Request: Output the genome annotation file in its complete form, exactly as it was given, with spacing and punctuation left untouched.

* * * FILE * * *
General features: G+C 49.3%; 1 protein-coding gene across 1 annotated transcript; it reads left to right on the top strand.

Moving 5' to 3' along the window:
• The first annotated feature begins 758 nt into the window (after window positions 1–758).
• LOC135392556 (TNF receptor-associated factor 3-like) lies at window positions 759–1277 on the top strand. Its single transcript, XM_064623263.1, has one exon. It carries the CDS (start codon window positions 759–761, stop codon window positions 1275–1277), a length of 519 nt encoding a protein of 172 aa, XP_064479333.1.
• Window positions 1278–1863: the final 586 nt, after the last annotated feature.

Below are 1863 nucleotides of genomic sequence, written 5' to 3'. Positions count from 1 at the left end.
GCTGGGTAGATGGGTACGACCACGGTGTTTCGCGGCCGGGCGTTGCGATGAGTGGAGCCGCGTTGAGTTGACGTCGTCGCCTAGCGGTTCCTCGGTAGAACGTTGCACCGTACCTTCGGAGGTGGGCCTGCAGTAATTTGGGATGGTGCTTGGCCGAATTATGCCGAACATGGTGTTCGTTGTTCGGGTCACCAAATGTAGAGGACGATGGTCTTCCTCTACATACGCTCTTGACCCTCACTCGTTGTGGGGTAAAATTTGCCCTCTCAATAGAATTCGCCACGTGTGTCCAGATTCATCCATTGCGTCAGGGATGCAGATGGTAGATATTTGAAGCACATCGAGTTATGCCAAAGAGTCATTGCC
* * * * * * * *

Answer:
General features: G+C 49.3%; 1 protein-coding gene across 1 annotated transcript; it reads left to right on the top strand.

Moving 5' to 3' along the window:
• The first annotated feature begins 758 nt into the window (after window positions 1–758).
• LOC135392556 (TNF receptor-associated factor 3-like) lies at window positions 759–1277 on the top strand. Its single transcript, XM_064623263.1, has one exon. It carries the CDS (start codon window positions 759–761, stop codon window positions 1275–1277), a length of 519 nt encoding a protein of 172 aa, XP_064479333.1.
• Window positions 1278–1863: the final 586 nt, after the last annotated feature.

Below are 1863 nucleotides of genomic sequence, written 5' to 3'. Positions count from 1 at the left end.
GCTGGGTAGATGGGTACGACCACGGTGTTTCGCGGCCGGGCGTTGCGATGAGTGGAGCCGCGTTGAGTTGACGTCGTCGCCTAGCGGTTCCTCGGTAGAACGTTGCACCGTACCTTCGGAGGTGGGCCTGCAGTAATTTGGGATGGTGCTTGGCCGAATTATGCCGAACATGGTGTTCGTTGTTCGGGTCACCAAATGTAGAGGACGATGGTCTTCCTCTACATACGCTCTTGACCCTCACTCGTTGTGGGGTAAAATTTGCCCTCTCAATAGAATTCGCCACGTGTGTCCAGATTCATCCATTGCGTCAGGGATGCAGATGGTAGATATTTGAAGCACATCGAGTTATGCCAAAGAGTCATTGCC